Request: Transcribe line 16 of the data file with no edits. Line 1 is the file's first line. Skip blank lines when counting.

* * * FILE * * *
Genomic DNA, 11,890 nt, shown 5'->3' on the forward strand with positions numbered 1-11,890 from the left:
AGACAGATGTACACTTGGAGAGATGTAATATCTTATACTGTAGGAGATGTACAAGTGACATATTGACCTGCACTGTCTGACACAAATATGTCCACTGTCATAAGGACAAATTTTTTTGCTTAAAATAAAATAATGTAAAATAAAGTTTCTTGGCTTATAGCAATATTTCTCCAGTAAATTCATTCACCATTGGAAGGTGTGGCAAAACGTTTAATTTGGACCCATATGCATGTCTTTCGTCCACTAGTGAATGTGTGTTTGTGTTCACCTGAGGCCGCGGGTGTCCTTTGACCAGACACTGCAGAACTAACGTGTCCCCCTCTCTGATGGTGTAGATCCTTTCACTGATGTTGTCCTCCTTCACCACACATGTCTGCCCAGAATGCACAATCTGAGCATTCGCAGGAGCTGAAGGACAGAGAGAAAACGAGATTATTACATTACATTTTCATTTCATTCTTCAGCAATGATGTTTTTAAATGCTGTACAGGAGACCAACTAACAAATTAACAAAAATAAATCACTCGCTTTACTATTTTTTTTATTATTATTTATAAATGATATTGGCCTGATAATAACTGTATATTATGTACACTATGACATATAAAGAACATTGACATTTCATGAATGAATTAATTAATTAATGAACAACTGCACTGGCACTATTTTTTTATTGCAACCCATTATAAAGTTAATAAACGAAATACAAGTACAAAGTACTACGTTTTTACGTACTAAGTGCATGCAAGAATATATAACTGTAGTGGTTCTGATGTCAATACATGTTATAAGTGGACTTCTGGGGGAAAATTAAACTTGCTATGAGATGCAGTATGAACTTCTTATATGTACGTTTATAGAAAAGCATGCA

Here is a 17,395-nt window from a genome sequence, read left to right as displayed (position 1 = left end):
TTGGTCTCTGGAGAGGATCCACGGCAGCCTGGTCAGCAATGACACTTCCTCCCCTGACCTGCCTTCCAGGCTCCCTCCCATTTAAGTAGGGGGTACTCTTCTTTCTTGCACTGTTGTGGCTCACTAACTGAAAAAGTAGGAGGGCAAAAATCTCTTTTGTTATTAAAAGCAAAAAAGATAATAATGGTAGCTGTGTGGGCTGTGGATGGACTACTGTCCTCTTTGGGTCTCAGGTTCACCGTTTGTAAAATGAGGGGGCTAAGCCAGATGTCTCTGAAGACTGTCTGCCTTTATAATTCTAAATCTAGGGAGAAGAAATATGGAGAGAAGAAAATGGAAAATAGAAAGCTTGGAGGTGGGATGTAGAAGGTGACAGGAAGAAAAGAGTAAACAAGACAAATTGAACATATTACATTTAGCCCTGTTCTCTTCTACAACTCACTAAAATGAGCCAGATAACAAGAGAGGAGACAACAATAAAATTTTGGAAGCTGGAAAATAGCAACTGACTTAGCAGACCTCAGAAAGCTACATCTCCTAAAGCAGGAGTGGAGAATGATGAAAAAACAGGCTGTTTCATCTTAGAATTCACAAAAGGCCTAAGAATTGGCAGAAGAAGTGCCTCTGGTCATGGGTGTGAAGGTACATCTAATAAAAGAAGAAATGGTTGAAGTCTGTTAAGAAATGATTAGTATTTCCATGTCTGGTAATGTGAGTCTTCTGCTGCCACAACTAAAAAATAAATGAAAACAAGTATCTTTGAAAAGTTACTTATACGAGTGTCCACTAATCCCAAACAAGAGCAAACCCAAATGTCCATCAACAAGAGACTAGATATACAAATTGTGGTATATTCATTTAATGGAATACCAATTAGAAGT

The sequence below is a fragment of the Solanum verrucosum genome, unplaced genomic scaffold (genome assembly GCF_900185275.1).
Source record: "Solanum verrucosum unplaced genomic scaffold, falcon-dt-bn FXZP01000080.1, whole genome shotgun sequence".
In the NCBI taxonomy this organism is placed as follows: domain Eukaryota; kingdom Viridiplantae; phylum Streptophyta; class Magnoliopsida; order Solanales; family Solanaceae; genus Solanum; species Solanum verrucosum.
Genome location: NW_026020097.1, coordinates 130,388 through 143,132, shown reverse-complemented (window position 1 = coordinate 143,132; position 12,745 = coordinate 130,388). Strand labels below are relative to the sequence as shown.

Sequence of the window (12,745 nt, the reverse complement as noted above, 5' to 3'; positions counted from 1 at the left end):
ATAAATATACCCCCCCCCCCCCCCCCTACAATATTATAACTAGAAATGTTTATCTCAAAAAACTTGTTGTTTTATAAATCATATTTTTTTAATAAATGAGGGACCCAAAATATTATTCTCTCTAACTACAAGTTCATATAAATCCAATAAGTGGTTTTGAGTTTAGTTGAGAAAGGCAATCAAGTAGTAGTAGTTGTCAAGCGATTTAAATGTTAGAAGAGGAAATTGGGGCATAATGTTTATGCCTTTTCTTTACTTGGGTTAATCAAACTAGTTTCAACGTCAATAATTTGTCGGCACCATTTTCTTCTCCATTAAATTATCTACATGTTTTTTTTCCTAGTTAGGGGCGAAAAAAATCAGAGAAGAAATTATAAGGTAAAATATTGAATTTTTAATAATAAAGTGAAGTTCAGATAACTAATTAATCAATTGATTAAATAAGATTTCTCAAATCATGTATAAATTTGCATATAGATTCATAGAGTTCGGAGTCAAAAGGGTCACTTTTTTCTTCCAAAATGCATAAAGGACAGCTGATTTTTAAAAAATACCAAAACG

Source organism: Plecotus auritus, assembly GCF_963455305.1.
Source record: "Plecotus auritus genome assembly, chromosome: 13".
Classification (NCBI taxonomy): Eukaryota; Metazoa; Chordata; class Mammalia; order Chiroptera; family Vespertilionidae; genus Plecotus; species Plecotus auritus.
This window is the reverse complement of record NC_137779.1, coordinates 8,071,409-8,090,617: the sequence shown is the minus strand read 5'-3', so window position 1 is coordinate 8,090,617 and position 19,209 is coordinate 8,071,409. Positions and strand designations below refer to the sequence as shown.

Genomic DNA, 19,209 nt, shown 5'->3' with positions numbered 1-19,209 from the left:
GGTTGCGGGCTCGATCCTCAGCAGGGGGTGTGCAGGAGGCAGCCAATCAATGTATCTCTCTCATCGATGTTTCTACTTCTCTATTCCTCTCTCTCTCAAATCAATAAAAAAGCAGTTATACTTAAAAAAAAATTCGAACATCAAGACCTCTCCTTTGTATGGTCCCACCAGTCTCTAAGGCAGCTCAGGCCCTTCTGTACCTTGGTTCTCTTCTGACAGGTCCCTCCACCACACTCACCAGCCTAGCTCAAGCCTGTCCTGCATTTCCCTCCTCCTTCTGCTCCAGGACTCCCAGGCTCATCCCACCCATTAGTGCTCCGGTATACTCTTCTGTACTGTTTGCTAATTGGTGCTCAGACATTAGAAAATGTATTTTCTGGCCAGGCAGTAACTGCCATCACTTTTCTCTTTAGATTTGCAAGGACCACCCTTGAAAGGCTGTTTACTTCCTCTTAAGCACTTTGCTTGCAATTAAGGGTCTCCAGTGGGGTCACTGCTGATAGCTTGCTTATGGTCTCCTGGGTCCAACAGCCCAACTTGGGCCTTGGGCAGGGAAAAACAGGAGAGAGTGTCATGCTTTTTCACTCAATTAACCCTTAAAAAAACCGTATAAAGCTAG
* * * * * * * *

GGTTGCGGGCTCGATCCTCAGCAGGGGGTGTGCAGGAGGCAGCCAATCAATGTATCTCTCTCATCGATGTTTCTACTTCTCTATTCCTCTCTCTCTCAAATCAATAAAAAAGCAGTTATACTTAAAAAAAAATTCGAACATCAAGACCTCTCCTTTGTATGGTCCCACCAGTCTCTAAGGCAGCTCAGGCCCTTCTGTACCTTGGTTCTCTTCTGACAGGTCCCTCCACCACACTCACCAGCCTAGCTCAAGCCTGTCCTGCATTTCCCTCCTCCTTCTGCTCCAGGACTCCCAGGCTCATCCCACCCATTAGTGCTCCGGTATACTCTTCTGTACTGTTTGCTAATTGGTGCTCAGACATTAGAAAATGTATTTTCTGGCCAGGCAGTAACTGCCATCACTTTTCTCTTTAGATTTGCAAGGACCACCCTTGAAAGGCTGTTTACTTCCTCTTAAGCACTTTGCTTGCAATTAAGGGTCTCCAGTGGGGTCACTGCTGATAGCTTGCTTATGGTCTCCTGGGTCCAACAGCCCAACTTGGGCCTTGGGCAGGGAAAAACAGGAGAGAGTGTCATGCTTTTTCACTCAATTAACCCTTAAAAAAACCGTATAAAGCTAG